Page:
Hardwood floors are an investment — one that adds considerable value to your home. If you’re working with a tight budget, you’re probably already set on going the DIY route to spruce up your old hardwood floors. However, you can save even more, beyond DIY, by using these cost-saving tips:
- Borrow necessary equipment — Ask a friend or family member to borrow any tools needed for refinishing hardwood floors.
- Rent with a friend — If you’ll be renting equipment, such as a drum sander, opt for the weekly rate, which is typically less per day than the daily rate, and share the cost with a friend who’s also refinishing their floors.
- Watch for sales — Floor stain and polyurethane can be costly, but local hardware stores often run sales on select brands. Keep an eye out on prices and stock up when they fall.
How to Refinish Hardwood Floors
Ready to dig in? Depending on the scope of your project, it can take anywhere from two to seven days to completely refinish your old hardwood floors.
1. Gather Tools and Materials Needed for Refinishing Hardwood Floors
Before you begin sanding and refinishing your hardwood floors, here’s what to have on hand.
|Drum or orbital sander — orbital sanders are easier to use for beginners||Power hand sander||Sandpaper with various grits, ranging from 30 to 100 (see our sandpaper grit size chart below for details)|
|Plastic sheeting||Hardwood floor cleaner||Cotton rags|
|Nail set||Mineral spirits||Painter’s tape|
|Putty knife||Wood filler||Shop vacuum|
|Pry bar||Floor buffer or pole sander||Goggles and ear protection|
|Dust mask and respirator||Polyurethane or other floor finish||Lamb’s wool applicator or foam roller|
|Paintbrush||Paint tray||Stain (optional) |
2. Prepare the Room
You’ll need full access to your floors for proper refinishing. Start by removing furniture, rugs and window treatments. Next, remove any doors and use a pry bar to pull up the shoe base molding or quarter round. Use a pencil to number each piece so you’ll know how to replace them. If no shoe base moldings are present, you can either carefully remove the entire baseboards or leave them put and be careful not to damage them with the sander. Next:
- Inspect the floor for any protruding nails. Use the nail set to drive any nails below the surface of hardwood, ensuring the nail heads aren’t sticking up. Nails not flush with the floor will damage sanding belts and slow your progress.
- Repair any existing damage to the floors, like holes or scratches, with wood putty and a putty knife. Secure any squeaky or loose floorboards using finishing nails.
- Clean the floors thoroughly with hardwood floor cleaner or a homemade mixture of vinegar and water. Allow to dry before sanding.
Refinishing hardwood floors can generate considerable amounts of dust. The finished product will be worth it — as the saying goes, you’ve got to crack a few eggs to make an omelet. Cut down on cleanup by covering vents with painter’s tape and sealing doorways with plastic sheeting.
3. Sand Your Old Hardwood Floors
Grab your dust mask, goggles and ear protection — it’s time to get sanding. Prepare your drum or orbital sander by attaching the coarsest grit sandpaper and positioning it to go with the grain of the wood. For warped floors, go diagonal with the grain — but never go completely against the wood grain.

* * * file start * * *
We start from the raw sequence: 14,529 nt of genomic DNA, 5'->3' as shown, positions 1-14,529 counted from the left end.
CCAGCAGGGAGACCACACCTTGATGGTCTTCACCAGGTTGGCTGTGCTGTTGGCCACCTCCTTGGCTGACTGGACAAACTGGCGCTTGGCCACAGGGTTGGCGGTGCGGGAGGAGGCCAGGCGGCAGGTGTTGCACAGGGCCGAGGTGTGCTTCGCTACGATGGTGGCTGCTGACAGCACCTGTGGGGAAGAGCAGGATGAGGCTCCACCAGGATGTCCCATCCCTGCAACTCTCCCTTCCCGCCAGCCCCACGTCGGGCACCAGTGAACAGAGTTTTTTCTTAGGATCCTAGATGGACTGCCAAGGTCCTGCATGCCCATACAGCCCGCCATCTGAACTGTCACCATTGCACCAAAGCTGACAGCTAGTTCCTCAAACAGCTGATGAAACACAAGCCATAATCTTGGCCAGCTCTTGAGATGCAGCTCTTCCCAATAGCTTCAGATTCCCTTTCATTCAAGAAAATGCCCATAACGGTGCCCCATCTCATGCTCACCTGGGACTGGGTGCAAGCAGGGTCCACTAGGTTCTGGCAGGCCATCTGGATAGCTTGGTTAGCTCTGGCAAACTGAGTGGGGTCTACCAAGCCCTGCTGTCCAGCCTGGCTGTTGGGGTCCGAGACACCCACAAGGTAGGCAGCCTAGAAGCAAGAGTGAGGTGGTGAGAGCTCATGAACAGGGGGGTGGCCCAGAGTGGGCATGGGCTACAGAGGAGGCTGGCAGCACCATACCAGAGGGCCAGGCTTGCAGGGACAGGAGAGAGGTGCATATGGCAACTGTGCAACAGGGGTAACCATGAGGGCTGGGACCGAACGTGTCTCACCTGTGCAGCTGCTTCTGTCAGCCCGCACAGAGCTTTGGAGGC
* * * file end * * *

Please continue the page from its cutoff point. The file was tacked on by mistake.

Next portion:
How to Identify Wood Grain Direction
When you look at your floors, you’ll notice a grain pattern in the wood. To determine its direction, run a gloved hand or rag along the surface of a board. If it snags or you feel splinters, you’re moving against the grain. If it feels smooth, you’re moving with the grain.
Tips for Successful Sanding
If you haven’t worked with a drum sander before, it’s a good idea to practice on a sheet of plywood before setting it loose on your floors. Once you’re ready, follow these steps to sand your hardwood floors:
- Begin moving the sander forward as you turn it on. If you stay in one place for too long, you will damage the floor.
- Move at a steady, even pace and let the sander do the work as you follow the grain across the room. As you work, pull the sander, don’t push it.
- When you get to the other side of the room, move the sander over and pull back slightly, overlapping the next pass a few inches with the previous one, about one floorboard’s width. You don’t need to turn the machine around as it can move in both directions with the same effect.
- Check the sandpaper frequently to make sure it isn’t worn out. When it does wear out, replace it with a fresh piece, using the same grit until you’ve covered the whole room once. If the sander has a dust-collecting bag, empty it often so it doesn’t add weight to the machine.
- Sand the whole room, getting within a few inches of the walls and corners. After completing one trip around the whole room, turn off the machine before you stop moving.
- Apply the same grit of sandpaper to the hand sander. Use it to finish the edges and corners of the room, as well as small spaces like closets. Move in a semicircular motion, overlapping the completed area to help it blend in.
- Use the vacuum to clean the floor before beginning the second round of sanding.
- Repeat all steps twice more, changing the grit of the sandpaper each time, progressing gradually from course to medium to fine.
Sandpaper Grit Size Chart
It’s important to progress gradually through the proper grit sequence for your floor. The sequence that’s right for your project depends on the condition of your old hardwood floors along with the type of wood. The more damaged your floor is, the courser the grit you’ll need to start with. Then, repeat the process with increasingly finer grits. Do not skip from a course grit to a fine grit, as this may leave scratches in your flooring.
In many cases, a sequence of 36 grit to 60 grit to 80 grit is effective, but you may need to start with a courser grit, or finish with a finer grit, depending on your floor. If you’re not sure, sand a small test area using 36-grit sandpaper to start. If the area comes out bare and free of flaws, you’re at a good starting grit. If not, you’ll need to start with a courser grit. The table below details some of the most common sandpaper grit sizes and when to use them.